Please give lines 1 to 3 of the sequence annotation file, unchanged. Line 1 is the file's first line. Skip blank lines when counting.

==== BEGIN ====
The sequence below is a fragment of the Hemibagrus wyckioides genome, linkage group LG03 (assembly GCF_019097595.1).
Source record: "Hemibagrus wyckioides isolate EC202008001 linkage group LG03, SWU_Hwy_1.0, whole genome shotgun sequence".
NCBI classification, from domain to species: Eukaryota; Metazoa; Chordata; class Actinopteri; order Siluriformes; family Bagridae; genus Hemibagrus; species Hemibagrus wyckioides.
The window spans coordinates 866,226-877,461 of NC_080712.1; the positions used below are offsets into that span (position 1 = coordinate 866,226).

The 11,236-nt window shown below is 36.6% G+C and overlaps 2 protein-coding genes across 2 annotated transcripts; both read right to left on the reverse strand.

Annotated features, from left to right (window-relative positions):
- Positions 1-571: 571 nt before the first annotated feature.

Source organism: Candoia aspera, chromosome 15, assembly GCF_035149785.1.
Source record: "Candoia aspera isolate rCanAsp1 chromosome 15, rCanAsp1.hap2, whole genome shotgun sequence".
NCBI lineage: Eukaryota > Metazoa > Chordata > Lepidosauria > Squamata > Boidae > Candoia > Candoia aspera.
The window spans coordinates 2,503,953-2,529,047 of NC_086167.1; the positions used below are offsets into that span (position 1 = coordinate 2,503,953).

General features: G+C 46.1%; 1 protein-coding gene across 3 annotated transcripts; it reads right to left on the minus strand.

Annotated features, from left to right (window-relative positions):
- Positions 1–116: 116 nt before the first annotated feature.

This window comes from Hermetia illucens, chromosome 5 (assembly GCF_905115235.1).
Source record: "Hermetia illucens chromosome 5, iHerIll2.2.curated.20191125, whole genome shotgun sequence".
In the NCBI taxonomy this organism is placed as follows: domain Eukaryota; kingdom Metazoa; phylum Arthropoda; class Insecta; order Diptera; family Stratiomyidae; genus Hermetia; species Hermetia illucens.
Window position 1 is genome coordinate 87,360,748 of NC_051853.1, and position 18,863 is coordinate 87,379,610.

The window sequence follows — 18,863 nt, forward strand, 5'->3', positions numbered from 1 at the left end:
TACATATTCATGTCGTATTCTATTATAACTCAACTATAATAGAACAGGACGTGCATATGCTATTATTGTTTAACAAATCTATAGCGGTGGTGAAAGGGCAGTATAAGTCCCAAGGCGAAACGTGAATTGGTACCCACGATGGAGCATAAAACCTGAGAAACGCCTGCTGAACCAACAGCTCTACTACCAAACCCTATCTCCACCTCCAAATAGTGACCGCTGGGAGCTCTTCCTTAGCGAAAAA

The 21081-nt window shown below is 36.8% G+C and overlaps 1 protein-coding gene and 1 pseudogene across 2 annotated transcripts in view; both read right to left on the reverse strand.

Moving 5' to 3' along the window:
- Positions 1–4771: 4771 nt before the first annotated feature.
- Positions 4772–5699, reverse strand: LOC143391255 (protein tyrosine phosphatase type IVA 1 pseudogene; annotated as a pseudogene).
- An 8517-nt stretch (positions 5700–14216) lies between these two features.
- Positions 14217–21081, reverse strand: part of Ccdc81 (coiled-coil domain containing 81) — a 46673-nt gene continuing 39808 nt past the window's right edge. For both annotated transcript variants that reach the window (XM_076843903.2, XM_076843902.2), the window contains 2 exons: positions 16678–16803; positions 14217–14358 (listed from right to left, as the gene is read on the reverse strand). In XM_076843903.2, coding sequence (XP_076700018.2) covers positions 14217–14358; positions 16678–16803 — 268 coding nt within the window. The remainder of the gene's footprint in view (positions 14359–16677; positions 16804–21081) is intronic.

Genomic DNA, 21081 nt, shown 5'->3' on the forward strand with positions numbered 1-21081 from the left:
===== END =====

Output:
The sequence below is a fragment of the Hemibagrus wyckioides genome, linkage group LG03 (assembly GCF_019097595.1).
Source record: "Hemibagrus wyckioides isolate EC202008001 linkage group LG03, SWU_Hwy_1.0, whole genome shotgun sequence".
NCBI classification, from domain to species: Eukaryota; Metazoa; Chordata; class Actinopteri; order Siluriformes; family Bagridae; genus Hemibagrus; species Hemibagrus wyckioides.